On 8 December 2017, the UK's Insurance Linked Securities ("ILS") regulations entered into force. The regulations create a framework for the establishment of an ILS market in the UK and are the culmination of a commitment by the government first announced in its 2015 budget.

ILS offers an alternative to reinsurance as a form of risk mitigation by enabling an insurer to transfer risk to the capital markets. In other prominent ILS jurisdictions, such as Bermuda, it is often used to transfer catastrophic risks arising from natural disasters. The UK Treasury has cited research that the market for ILS could be worth as much as $87bn by 2019.

The regulations (namely, the Risk Transformation Regulations 2017 and the Risk Transformation (Tax) Regulations 2017) set out the framework for carrying on ILS business in the UK. Some of the key changes to UK law include:

Corporate structure: The creation of Protected Cell Companies ("PCC") which will be used to enter into multiple collateralised reinsurance transactions. A PCC will be a private company limited by shares that comprises of a "core" as well as individual "cells". Each individual cell will have no legal personality and will be established to support specific ILS transactions; however its assets and liabilities will be ringfenced from those of the core and other cells.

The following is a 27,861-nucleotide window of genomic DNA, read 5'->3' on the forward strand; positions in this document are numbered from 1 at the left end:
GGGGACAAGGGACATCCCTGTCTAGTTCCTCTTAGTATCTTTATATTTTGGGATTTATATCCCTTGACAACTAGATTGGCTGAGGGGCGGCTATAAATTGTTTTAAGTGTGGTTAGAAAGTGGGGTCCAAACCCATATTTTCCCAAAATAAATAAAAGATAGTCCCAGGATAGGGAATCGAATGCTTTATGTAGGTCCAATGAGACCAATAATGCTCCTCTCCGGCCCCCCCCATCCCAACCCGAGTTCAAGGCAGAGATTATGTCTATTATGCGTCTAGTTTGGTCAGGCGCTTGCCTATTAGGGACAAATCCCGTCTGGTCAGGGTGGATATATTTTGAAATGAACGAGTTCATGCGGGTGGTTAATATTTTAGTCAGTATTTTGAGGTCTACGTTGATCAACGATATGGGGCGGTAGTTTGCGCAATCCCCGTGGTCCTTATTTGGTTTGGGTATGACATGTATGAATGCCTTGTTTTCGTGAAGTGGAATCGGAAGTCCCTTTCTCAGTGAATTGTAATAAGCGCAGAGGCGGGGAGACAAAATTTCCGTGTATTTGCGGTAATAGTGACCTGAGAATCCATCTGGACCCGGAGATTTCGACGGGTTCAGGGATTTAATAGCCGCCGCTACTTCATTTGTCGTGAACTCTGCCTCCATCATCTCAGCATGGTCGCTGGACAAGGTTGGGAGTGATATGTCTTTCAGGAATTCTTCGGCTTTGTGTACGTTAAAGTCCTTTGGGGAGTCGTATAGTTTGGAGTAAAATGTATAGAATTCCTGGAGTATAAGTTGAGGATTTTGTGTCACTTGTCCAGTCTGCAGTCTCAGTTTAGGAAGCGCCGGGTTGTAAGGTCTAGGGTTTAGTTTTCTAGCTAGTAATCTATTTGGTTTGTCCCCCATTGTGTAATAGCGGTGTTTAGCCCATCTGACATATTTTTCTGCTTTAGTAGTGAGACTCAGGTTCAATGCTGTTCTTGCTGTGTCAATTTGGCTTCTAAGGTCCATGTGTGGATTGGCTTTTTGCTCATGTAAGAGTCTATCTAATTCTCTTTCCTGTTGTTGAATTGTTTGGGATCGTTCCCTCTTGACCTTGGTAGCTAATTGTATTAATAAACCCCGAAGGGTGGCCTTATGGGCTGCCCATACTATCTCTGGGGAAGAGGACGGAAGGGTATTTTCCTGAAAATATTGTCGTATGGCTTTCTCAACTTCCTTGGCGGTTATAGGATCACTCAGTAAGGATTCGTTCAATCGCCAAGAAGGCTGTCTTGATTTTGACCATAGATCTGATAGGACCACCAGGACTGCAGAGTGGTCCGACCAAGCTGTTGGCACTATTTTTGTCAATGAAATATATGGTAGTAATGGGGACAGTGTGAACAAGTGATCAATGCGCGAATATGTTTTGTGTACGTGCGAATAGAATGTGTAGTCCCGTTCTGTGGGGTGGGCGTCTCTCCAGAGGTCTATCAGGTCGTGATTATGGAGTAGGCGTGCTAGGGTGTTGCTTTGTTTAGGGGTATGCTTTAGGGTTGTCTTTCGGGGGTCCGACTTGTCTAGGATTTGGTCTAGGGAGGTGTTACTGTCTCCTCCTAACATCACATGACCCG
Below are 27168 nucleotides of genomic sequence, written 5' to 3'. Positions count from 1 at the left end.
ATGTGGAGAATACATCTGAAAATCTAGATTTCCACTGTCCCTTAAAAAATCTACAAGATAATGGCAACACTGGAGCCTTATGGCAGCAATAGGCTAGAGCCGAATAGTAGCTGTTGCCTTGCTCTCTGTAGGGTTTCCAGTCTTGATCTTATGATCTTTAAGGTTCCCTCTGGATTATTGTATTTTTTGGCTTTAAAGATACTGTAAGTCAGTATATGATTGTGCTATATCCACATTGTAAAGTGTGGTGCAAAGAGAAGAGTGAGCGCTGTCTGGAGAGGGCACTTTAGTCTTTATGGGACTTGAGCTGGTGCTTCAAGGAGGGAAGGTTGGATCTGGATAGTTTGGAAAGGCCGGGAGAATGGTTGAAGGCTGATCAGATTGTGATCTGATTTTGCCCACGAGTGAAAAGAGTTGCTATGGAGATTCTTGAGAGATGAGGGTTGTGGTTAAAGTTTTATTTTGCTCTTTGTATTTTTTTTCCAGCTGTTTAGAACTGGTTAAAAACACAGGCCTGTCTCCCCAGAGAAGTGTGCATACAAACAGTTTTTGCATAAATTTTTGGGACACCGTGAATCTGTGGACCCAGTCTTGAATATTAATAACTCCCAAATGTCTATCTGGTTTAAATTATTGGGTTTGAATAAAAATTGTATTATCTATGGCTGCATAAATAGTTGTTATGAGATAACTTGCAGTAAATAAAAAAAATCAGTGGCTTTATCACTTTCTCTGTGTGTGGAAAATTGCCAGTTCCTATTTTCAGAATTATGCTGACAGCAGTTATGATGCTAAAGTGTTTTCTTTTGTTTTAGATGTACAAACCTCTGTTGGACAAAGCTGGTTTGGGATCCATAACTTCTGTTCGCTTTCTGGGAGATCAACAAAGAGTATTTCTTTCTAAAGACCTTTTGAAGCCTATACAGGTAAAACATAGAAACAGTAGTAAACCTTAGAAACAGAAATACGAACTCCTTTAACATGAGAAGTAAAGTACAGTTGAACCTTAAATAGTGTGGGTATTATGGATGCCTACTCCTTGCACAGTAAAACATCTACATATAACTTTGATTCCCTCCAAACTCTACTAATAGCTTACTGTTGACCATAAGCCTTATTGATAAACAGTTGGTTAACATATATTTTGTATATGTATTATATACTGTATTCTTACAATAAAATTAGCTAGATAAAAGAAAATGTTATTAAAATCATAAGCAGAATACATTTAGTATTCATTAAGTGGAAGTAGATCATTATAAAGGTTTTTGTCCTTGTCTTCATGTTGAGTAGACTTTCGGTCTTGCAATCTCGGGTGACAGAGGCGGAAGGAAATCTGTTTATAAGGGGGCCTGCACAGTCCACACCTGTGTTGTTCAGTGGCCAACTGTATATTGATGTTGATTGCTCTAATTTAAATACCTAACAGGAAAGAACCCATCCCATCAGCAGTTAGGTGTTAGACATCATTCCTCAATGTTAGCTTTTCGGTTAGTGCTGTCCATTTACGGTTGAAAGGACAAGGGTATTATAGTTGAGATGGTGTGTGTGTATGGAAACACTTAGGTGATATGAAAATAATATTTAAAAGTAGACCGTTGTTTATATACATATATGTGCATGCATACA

Insolvency: A modified insolvency regime for PCCs by excluding company voluntary arrangements, voluntary liquidations and receiverships. In addition, the administration procedure for individual cells reflects the principle of segregation as it is applied as if the cell has separate legal personality to the core and the other cells.

Regulation: There is a new regulated activity of "insurance risk transformation" in the Regulated Activities Order and there is a simplified governance and reporting regime for PCCs. There is also a tailored fast-track process whereby authorisation of "straight forward" applications takes between 6 to 8 weeks from submission.

Tax: PCCs carrying on ILS business will be subject to a bespoke tax regime. In particular, certain PCCs will be exempt from corporation tax and there will be withholding tax exemptions for investors.

The Prudential Regulation Authority and the Financial Conduct Authority published their rules and guidance relating to ILS on 1 November 2017. This will enter into force on the same date as the regulations.

William Hogarth, Legal Director in the Corporate Insurance group, commented that: "The news that Parliament has approved the regulations is a great step forward. London is in a strong position when it comes to attracting ILS business as it is home to some of the world’s best and brightest insurance talent, whose knowledge, experience and ability to innovate is unparalleled. London also has a thriving community of brokers too and can draw on a huge amount of capital.

ILS investors used to operating in jurisdictions such as Bermuda will need to get to grips with what London has to offer. A key sticking point is likely to be the speed-to-market facilitated by the efficiency of regulatory approvals; if London can genuinely compete with the established ILS markets in this space then the sky is the limit for the UK to become a hub for ILS business."